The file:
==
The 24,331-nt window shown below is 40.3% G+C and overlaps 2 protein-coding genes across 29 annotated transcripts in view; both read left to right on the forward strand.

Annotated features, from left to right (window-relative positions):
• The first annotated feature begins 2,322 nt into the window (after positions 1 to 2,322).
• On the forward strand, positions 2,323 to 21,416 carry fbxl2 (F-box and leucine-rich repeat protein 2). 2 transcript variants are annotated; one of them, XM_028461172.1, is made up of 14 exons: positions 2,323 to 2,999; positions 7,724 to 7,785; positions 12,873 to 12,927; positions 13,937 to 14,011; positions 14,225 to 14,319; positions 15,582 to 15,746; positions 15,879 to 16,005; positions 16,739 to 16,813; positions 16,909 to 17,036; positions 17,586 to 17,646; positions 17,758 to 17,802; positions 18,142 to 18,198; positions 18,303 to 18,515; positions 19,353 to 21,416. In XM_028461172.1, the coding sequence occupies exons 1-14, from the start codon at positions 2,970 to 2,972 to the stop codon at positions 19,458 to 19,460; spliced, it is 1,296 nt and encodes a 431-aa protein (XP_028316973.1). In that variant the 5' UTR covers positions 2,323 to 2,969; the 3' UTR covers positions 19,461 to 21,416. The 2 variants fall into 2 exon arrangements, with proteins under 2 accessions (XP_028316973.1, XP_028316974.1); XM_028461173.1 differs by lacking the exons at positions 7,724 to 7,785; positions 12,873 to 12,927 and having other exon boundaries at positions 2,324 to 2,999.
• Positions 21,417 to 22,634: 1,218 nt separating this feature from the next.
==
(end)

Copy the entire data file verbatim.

The 24,331-nt window shown below is 40.3% G+C and overlaps 2 protein-coding genes across 29 annotated transcripts in view; both read left to right on the forward strand.

Annotated features, from left to right (window-relative positions):
• The first annotated feature begins 2,322 nt into the window (after positions 1 to 2,322).
• On the forward strand, positions 2,323 to 21,416 carry fbxl2 (F-box and leucine-rich repeat protein 2). 2 transcript variants are annotated; one of them, XM_028461172.1, is made up of 14 exons: positions 2,323 to 2,999; positions 7,724 to 7,785; positions 12,873 to 12,927; positions 13,937 to 14,011; positions 14,225 to 14,319; positions 15,582 to 15,746; positions 15,879 to 16,005; positions 16,739 to 16,813; positions 16,909 to 17,036; positions 17,586 to 17,646; positions 17,758 to 17,802; positions 18,142 to 18,198; positions 18,303 to 18,515; positions 19,353 to 21,416. In XM_028461172.1, the coding sequence occupies exons 1-14, from the start codon at positions 2,970 to 2,972 to the stop codon at positions 19,458 to 19,460; spliced, it is 1,296 nt and encodes a 431-aa protein (XP_028316973.1). In that variant the 5' UTR covers positions 2,323 to 2,969; the 3' UTR covers positions 19,461 to 21,416. The 2 variants fall into 2 exon arrangements, with proteins under 2 accessions (XP_028316973.1, XP_028316974.1); XM_028461173.1 differs by lacking the exons at positions 7,724 to 7,785; positions 12,873 to 12,927 and having other exon boundaries at positions 2,324 to 2,999.
• Positions 21,417 to 22,634: 1,218 nt separating this feature from the next.